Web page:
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the west coast or directed at some of our other assets in the pacific. >> reporter: this after kim's new year's pledge to keep advancing his nuclear program. how close are they, do you think, to perfecting this new missile? >> they are further along than we ever expected in terms of this ballistic missile capability. >> reporter: minutes after the launch, the faa grounded all flights up and down the west coast for five to seven minutes as a precaution. >> what's the ground stop for >> we don't know we are trying to find out. >> reporter: tonight the u.s. denounced the test for violating u.n. resolutions and said kim has not responded to president biden's offers to negotiate limits on his nuclear weapons. lester. >> andrea, thank you in just 60 seconds, protecting yourself with the right kind of mask as covid explodes as never before and the news about inflation and what it could mean for american jobs.
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a dangerous deep freeze impacting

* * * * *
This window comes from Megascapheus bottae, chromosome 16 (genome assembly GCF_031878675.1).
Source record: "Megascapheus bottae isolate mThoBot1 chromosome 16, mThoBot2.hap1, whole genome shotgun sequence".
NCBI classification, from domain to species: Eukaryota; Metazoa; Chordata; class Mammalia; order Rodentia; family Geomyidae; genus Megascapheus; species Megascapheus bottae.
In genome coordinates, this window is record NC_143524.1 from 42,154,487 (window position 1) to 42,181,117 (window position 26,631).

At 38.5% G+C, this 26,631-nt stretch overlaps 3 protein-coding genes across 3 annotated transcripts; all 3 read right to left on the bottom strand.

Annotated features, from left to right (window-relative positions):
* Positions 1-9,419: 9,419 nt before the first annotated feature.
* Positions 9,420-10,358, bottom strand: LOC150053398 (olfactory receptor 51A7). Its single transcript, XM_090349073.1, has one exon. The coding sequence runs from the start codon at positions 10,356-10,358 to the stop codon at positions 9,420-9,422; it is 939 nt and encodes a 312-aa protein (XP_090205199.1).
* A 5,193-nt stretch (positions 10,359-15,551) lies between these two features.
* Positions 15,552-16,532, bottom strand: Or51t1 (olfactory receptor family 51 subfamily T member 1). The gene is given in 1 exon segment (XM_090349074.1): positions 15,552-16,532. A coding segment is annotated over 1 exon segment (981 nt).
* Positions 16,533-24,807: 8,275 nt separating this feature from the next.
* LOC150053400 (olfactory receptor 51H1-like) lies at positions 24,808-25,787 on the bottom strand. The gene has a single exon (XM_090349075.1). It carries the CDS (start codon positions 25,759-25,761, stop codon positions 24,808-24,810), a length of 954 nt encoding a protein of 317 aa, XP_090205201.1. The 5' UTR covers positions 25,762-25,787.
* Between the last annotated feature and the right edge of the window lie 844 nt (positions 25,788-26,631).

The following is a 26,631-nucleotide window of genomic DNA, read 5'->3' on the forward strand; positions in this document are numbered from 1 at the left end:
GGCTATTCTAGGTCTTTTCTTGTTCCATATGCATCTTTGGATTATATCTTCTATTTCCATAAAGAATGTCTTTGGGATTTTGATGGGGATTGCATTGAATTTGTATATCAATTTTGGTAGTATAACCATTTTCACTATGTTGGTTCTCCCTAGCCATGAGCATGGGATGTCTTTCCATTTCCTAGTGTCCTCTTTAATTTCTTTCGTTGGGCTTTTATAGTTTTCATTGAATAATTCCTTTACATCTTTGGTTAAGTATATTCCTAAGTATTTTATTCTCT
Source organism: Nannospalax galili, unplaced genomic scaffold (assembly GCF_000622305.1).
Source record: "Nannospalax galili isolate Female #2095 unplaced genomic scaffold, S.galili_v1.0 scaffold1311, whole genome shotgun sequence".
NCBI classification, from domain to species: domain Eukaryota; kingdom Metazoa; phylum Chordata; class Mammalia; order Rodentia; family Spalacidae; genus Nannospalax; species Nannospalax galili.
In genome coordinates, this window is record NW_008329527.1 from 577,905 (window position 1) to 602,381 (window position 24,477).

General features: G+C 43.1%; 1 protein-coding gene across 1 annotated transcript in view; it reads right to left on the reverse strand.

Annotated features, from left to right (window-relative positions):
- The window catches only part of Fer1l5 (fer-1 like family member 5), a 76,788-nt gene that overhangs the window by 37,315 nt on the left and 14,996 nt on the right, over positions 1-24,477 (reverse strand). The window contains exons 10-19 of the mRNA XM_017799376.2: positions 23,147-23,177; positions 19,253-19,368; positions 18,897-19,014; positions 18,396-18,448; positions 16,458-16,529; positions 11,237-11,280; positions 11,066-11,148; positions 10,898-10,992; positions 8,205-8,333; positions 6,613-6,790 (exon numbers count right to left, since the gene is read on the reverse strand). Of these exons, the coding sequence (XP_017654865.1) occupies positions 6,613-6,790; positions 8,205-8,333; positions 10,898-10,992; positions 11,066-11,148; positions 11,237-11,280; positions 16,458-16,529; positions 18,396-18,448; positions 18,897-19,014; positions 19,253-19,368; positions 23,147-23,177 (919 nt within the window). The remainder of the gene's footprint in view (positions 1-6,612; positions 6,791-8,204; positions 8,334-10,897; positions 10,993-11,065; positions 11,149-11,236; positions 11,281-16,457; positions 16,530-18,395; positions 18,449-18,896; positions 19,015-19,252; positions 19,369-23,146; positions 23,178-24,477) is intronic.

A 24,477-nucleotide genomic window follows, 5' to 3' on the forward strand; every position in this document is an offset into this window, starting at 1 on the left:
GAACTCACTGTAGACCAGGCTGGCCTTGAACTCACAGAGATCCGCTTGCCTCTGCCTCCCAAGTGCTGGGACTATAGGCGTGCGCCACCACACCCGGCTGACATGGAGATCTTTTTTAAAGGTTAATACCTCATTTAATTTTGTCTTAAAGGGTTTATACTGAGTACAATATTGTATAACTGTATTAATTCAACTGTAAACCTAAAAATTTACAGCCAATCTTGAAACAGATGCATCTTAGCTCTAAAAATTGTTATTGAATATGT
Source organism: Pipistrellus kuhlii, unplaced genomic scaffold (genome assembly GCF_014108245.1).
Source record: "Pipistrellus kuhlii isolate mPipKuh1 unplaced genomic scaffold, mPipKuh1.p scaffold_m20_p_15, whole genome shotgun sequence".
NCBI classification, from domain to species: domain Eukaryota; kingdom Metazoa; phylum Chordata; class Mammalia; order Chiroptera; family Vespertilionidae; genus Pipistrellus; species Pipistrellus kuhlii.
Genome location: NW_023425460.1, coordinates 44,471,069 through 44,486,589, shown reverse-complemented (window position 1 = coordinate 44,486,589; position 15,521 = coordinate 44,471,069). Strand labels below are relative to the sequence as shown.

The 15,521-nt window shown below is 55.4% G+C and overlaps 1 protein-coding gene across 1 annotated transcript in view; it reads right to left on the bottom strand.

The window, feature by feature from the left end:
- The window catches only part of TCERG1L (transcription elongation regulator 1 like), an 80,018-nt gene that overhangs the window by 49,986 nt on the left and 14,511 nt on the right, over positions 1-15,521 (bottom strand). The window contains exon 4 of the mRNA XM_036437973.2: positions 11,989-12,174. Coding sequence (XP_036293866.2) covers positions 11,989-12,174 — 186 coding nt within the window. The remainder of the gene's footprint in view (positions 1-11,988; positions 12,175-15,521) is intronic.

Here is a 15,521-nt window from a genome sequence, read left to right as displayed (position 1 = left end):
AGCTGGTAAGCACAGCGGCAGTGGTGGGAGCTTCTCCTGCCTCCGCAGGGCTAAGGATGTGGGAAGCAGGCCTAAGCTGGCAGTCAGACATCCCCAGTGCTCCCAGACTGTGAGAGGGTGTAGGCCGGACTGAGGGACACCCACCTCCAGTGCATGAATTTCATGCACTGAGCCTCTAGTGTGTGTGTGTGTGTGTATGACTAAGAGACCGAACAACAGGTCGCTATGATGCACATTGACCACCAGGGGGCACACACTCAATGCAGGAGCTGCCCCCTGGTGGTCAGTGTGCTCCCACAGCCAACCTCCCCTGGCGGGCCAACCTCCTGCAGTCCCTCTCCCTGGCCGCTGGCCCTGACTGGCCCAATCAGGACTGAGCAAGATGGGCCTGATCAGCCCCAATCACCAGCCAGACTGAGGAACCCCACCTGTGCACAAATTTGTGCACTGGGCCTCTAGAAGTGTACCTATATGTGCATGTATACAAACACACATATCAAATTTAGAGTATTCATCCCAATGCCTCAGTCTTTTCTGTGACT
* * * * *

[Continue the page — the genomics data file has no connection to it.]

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millions of americans today across the upper midwest, great lakes and northeast. new york city and boston seeing their coldest days in three years. windchills as low as 30 below 0 in northern new england but a warm-up is on the way with temperatures expected to rebound tonight into tomorrow. let's return now to the covid threat and how to protect yourself the cdc is now considering a recommendation to wear those more protective masks used by medical professionals, the same ones we were told not to use when supplies were low back in 2020. tom costello with what you need to know >> reporter: from the best masks to those at-home test kits, it can all be confusing tonight some answers the n95 hospital-grade mask remains the top choice for filtering out airborne particles. certified by the national institute for occupational safety and health, niosh, it should carry the stamp. the more comfortable kn95 is made in china and also offers very good protection.